National Security Adviser Hermogenes Esperon Jr. called last Thursday for the construction of some 50,000 cell towers nationwide to ensure a strong Internet connection in any part of the country with the shift to online classes this coming school year as part of the government efforts against the COVID-19 pandemic.
He recommended that cell towers be constructed in all schools, all municipalities, and all barangays in order to have wide interconnection between the Department of Education (DepEd) and all towns and barangays. There are now only 19,000 cell towers in the country, he said, and many local government units are making it difficult for telecom companies to construct due to numerous requirements.
Esperon’s proposal exposes the fact that the country does not now have the Internet coverage needed if the nation’s schools are to open this school year using a combination of online sessions with face-to-face classes.
The school year in the Philippines traditionally opens in June, but because of the pandemic, it was moved to August 24, then again to October 5, after Congress approved a law authorizing the President to move the opening date of the school year during a state of emergency.
Secretary of Education Leonor Briones has opposed postponement of the opening of classes, saying it may affect the students’ interest in learning. But because of the pandemic, she has yielded to the recent postponement to October 5. The DepEd drew up a blended learning system with Internet-based sessions, television and radio programs, and printed modules.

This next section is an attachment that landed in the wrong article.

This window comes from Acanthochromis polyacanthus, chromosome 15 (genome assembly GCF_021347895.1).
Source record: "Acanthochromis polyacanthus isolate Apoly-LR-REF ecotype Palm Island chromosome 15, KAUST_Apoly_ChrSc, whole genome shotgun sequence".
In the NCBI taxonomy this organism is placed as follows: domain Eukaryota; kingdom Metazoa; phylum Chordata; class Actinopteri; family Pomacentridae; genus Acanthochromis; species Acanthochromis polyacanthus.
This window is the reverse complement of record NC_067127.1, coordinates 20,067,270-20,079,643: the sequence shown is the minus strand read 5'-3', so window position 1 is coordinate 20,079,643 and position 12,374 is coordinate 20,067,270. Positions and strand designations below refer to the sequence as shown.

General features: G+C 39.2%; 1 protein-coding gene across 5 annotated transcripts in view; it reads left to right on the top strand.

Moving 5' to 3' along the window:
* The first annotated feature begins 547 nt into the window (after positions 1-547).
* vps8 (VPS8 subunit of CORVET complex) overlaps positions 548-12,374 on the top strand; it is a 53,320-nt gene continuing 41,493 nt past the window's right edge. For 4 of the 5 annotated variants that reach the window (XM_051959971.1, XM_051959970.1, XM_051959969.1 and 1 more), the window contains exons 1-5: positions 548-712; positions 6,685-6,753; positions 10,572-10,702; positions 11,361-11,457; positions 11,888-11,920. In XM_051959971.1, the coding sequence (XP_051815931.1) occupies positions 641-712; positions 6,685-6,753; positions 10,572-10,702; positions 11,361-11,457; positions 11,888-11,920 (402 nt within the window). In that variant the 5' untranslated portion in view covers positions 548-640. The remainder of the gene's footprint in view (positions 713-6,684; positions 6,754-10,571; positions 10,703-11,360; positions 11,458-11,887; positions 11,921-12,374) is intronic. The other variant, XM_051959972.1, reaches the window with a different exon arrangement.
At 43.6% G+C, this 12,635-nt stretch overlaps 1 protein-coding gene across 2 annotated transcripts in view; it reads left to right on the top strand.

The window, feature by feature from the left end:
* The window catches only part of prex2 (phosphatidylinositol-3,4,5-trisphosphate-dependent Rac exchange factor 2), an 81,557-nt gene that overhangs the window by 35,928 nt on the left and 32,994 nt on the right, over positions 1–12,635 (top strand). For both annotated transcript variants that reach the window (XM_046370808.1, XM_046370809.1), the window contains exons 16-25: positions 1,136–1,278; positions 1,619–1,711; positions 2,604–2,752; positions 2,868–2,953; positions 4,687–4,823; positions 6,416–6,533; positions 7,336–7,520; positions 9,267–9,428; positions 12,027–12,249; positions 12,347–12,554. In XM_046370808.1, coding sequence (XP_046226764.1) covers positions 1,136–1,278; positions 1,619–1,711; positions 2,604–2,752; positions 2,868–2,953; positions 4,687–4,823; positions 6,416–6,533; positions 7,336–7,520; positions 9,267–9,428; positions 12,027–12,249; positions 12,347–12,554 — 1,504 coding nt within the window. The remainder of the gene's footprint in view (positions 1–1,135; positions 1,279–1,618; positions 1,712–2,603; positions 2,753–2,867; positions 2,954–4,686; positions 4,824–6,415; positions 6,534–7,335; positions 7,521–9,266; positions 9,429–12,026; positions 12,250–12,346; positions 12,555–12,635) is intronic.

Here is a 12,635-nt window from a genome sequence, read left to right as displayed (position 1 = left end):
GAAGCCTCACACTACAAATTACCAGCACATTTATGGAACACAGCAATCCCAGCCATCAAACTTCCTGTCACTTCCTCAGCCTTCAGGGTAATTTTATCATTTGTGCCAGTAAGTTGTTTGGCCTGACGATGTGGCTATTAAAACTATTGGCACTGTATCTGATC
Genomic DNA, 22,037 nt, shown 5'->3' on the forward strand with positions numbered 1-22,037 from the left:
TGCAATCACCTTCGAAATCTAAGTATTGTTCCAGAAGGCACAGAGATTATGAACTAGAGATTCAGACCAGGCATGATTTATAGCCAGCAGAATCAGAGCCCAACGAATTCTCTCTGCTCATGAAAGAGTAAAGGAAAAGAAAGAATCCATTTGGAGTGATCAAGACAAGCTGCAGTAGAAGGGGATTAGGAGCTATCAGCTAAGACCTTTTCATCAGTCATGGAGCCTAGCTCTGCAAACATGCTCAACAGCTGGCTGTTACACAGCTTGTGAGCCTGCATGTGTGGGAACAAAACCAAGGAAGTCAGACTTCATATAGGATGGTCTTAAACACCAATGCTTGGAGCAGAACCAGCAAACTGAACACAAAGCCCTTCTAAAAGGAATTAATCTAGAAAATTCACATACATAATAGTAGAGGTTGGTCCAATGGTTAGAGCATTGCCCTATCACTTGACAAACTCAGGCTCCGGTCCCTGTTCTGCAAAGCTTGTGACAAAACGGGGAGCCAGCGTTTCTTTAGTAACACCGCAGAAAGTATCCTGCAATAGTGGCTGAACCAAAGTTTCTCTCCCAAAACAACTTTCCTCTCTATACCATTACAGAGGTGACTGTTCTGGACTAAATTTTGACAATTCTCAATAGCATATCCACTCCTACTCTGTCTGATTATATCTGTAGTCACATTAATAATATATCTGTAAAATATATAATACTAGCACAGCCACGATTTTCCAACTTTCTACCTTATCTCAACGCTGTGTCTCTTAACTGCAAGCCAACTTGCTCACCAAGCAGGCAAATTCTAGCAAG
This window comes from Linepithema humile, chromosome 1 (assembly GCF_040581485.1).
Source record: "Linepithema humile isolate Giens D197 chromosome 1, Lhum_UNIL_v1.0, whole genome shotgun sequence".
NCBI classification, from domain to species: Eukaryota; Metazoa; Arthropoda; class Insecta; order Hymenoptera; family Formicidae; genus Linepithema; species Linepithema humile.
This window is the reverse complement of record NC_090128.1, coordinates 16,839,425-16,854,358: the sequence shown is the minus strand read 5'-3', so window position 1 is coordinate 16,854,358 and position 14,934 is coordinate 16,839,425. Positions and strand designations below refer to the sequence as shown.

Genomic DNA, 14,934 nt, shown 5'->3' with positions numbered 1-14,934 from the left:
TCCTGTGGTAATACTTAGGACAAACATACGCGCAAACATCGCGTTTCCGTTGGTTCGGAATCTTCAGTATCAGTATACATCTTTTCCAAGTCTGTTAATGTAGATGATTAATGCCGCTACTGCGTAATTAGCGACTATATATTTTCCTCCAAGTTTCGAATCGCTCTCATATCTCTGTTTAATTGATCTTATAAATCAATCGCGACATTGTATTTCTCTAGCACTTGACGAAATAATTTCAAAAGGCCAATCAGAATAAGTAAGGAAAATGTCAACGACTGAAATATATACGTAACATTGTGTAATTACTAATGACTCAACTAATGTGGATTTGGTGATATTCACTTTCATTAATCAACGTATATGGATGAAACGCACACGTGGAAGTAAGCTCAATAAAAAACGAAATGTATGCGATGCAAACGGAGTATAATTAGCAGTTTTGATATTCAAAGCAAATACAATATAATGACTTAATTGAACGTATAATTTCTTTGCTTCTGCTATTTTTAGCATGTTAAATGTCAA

But now Experon’s call for the construction of 50,000 cell towers to provide the country with a strong Internet connection exposes a big weakness in the DepEd plan – there is no Internet service in many parts of the country. There are now only 19,000 cell towers, Esperon said, when the country needs at least 50,000.
And even if such a widespread Internet service were to miraculously materialize between now and the opening of classes, millions of homes in the country do not have the laptops and tablets needed to connect to the Internet. Manila has appropriated ₱1 billion for 11,000 laptops for its teachers and 136,950 tablets for its students. How many local governments can do this for their teachers and students?
The problem of cell towers which Esperon spoke about is an old one for the nation’s telecom services who were unable to expand their services because local governments, as well as many gated subdivisions, were reluctant to grant permission for the construction of cell towers for fear of radiation. This explains why the Philippines today has only some 19,000 towers compared to Vietnam’s 70,000.
If, by some miracle, Esperon’s wish comes true and local governments agree to the building of more cell towers, it will take considerable funding and considerable time to build 50,000 of them. They will not be there when the school year opens on October 5 – only 21 days from today.
Under the circumstances, we will try to hold classes but they may not reach most of the nation’s school children. Or we can further postpone the opening of classes – perhaps to January next year – when, it is hoped, the pandemic will have sufficiently died down to allow the holding of face-to-face classes.